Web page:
How to Handle Transfer on Death Deed Changes in New York

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The following blog is part of our New York team's "To the Point" title insurance news blog series. Learn more about the series via our New York Metro or Upstate New York markets.

New York Real Property Law, Chapter 50, Article 12, Section 424

This law was adopted on April 28, 2024, providing an additional legal method to dispose of real property upon the death of the owners entitled a Transfer on Death Deed, referred to herein as a “TOD” deed. TOD deeds provide an alternative to the longstanding options for disposition of real property upon death including trusts and judicial probate/administrative proceedings. See, NY Real Prop Law § 424 (2024).

What is a Transfer on Death Deed?

A TOD deed allows owners of real property to execute and record a deed during their lifetime automatically transferring their real estate to beneficiaries upon their death. As you can readily surmise, a plethora of questions are already populating such as what happens if the property is held as tenants by the entirety versus joint tenants or tenants in common? Can an owner execute a TOD deed without the consent of the other owner? How is a surviving owner protected against a beneficiary taking title to the premises and possibly taking possession? What happens if the owners change their mind and seek to revoke a TOD deed? What rights will the beneficiaries to a TOD deed receive? These are all excellent questions that are addressed in the legislation and just beyond the purpose of this TOD deed introduction. The intention here is to address TOD deeds from a procedural “how to” execute a TOD deed instead of a substantive analysis of whether a TOD deed is the right option for a client.

As title underwriters we are asked to review deeds for recording compliance. We assume going forward that we will become a valuable resource for TOD deed questions and review. It is important to know that the adopted legislation contains a sample TOD deed and a sample TOD revocation form, together with a question-and-answer summary. Id. at § 424 (15)(16) Form of Transfer on Death Deed and Form of Revocation. In addition to the above, below is a procedural summary and short analysis of key points of the legislation to assist in preparing a TOD deed.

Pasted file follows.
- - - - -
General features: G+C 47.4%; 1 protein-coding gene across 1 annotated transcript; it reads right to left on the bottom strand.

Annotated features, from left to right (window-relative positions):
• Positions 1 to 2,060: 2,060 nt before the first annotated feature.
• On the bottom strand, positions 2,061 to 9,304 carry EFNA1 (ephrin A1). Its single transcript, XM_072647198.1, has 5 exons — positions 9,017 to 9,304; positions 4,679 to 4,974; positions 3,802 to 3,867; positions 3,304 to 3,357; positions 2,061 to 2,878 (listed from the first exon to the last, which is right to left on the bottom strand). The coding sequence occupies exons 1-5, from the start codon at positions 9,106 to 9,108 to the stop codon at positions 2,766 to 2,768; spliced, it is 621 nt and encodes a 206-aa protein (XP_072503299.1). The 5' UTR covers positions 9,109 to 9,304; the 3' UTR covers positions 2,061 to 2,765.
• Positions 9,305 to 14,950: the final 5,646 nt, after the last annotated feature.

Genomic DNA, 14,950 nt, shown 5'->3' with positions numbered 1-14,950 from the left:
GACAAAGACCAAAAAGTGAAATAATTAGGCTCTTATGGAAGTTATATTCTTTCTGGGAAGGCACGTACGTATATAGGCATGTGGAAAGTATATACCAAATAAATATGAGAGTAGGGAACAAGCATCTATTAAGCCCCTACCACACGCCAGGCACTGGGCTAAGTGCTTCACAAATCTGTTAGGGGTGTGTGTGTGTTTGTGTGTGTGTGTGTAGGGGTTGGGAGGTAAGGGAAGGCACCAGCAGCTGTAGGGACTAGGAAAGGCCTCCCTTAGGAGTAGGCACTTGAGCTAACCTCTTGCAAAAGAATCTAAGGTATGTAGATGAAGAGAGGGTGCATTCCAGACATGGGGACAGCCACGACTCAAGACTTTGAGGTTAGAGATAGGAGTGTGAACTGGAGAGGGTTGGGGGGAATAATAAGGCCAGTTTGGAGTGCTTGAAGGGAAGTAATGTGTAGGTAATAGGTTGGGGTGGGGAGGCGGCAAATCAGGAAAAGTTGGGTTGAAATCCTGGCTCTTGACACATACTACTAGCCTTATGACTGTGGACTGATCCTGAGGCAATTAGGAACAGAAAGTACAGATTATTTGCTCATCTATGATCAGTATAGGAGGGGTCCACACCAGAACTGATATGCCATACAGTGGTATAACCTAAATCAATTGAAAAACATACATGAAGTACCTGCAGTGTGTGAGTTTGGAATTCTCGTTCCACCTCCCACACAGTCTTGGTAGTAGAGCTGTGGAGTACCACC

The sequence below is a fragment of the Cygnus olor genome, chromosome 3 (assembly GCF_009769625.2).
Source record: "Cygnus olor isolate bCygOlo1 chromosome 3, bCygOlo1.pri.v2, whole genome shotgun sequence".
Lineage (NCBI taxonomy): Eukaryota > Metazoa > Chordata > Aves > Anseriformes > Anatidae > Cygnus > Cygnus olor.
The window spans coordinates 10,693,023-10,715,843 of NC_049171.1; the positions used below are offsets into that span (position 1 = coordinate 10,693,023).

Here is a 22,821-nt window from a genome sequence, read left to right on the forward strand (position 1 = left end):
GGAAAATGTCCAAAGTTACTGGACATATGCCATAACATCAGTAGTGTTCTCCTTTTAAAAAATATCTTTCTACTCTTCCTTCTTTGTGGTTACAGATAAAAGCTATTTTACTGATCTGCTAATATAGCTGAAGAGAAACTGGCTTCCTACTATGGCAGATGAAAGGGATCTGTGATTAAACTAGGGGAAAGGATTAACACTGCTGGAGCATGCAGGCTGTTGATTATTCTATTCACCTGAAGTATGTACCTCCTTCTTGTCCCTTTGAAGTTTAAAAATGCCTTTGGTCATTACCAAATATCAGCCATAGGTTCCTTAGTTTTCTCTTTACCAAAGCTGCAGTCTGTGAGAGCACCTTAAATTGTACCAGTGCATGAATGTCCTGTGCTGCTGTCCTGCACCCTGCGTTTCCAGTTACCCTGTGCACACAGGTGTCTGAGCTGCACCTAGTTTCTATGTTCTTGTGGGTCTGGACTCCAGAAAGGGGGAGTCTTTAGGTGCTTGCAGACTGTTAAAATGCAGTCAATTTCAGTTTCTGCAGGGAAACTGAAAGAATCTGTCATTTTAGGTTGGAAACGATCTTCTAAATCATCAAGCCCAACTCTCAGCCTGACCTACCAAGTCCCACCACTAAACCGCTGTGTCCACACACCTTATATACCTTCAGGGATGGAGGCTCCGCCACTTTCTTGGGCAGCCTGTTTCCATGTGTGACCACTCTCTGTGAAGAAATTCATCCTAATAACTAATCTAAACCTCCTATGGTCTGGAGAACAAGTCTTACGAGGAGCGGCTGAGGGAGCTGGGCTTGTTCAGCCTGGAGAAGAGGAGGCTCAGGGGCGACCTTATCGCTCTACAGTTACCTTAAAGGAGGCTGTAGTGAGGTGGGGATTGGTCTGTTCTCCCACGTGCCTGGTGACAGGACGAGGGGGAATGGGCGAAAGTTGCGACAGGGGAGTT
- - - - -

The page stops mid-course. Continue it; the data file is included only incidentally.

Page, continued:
TOD deeds (1) must be in writing; (2) must be acknowledged before a notary public; (3) must be witnessed by two persons at the same time; (4) must contain a statement that the deed is a TOD deed; (5) must be recorded with the County Clerk/Register in the County where the property is located and (5) must be recorded during the lifetime of the owners. Id. at § 424 (7).

Additionally, yet not an exhaustive summary (1) the owner/transferor must maintain the same capacity required to execute a will; (2) TOD deeds are revocable even if the deed states that the transfer is irrevocable; (3) the beneficiaries do NOT receive any present rights to ownership or occupancy; (4) upon the death of the transferor, a TOD deed does not appear to exempt creditors from making claim against the real property and does not address transferee Medicaid issues. Id at § 424 (4)(6)(10). Finally, if a Trust or Will is already part of the owners’ estate plan, said documents will need to be updated to avoid possible conflicts if a TOD deed is executed.

When presenting a TOD deed for review and recording, TOD deeds will also require the customary transfer tax forms, together with the fee for recording. Id. at § 424 (7)(a). If the transferors of a TOD deed decide to change their mind, the legislation sets forth express ways in which to revoke a recorded TOD deed including, but not limited to, execution and recordation during the lifetime of the transferor of a written revocation of the TOD deed. Id. at § 424 (9)(B). The legislation also specifically states that transfer or encumbrance of the real property during the lifetime of the owner/transferor is not affected by the existence of a TOD deed. Id. at § 424 (10)(A). As such, real property subject to a TOD deed does not preclude the owner from selling, transferring or otherwise encumbering fee title to the real property.

Whether a TOD deed is the right legal choice as an estate planning tool is a discussion to be had between attorneys and their clients. Our underwriting Team at Stewart NY Metro remains committed to providing the best service and support that we can, hence, if questions arise regarding TOD deeds, please feel free to contact the undersigned at your convenience.